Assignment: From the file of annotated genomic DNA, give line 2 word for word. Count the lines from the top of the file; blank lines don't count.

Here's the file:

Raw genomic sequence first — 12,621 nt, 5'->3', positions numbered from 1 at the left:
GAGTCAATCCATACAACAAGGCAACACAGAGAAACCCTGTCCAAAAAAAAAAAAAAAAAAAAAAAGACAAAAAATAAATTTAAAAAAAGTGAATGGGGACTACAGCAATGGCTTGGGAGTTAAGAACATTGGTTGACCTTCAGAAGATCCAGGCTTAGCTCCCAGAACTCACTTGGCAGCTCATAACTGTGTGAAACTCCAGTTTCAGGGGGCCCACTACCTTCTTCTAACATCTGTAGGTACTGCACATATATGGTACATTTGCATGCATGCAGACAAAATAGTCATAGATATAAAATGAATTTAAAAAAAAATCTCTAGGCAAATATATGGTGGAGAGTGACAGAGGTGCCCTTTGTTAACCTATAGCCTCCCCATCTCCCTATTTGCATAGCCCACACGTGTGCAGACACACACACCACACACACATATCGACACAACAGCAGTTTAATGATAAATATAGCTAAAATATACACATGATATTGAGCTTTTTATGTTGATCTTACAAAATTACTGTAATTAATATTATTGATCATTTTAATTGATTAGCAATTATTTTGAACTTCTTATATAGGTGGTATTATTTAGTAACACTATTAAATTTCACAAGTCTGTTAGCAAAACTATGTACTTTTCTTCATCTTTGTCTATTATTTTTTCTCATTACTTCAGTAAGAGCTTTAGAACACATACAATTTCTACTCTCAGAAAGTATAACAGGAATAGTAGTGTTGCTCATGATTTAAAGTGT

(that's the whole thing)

GAGTCAATCCATACAACAAGGCAACACAGAGAAACCCTGTCCAAAAAAAAAAAAAAAAAAAAAAAGACAAAAAATAAATTTAAAAAAAGTGAATGGGGACTACAGCAATGGCTTGGGAGTTAAGAACATTGGTTGACCTTCAGAAGATCCAGGCTTAGCTCCCAGAACTCACTTGGCAGCTCATAACTGTGTGAAACTCCAGTTTCAGGGGGCCCACTACCTTCTTCTAACATCTGTAGGTACTGCACATATATGGTACATTTGCATGCATGCAGACAAAATAGTCATAGATATAAAATGAATTTAAAAAAAAATCTCTAGGCAAATATATGGTGGAGAGTGACAGAGGTGCCCTTTGTTAACCTATAGCCTCCCCATCTCCCTATTTGCATAGCCCACACGTGTGCAGACACACACACCACACACACATATCGACACAACAGCAGTTTAATGATAAATATAGCTAAAATATACACATGATATTGAGCTTTTTATGTTGATCTTACAAAATTACTGTAATTAATATTATTGATCATTTTAATTGATTAGCAATTATTTTGAACTTCTTATATAGGTGGTATTATTTAGTAACACTATTAAATTTCACAAGTCTGTTAGCAAAACTATGTACTTTTCTTCATCTTTGTCTATTATTTTTTCTCATTACTTCAGTAAGAGCTTTAGAACACATACAATTTCTACTCTCAGAAAGTATAACAGGAATAGTAGTGTTGCTCATGATTTAAAGTGT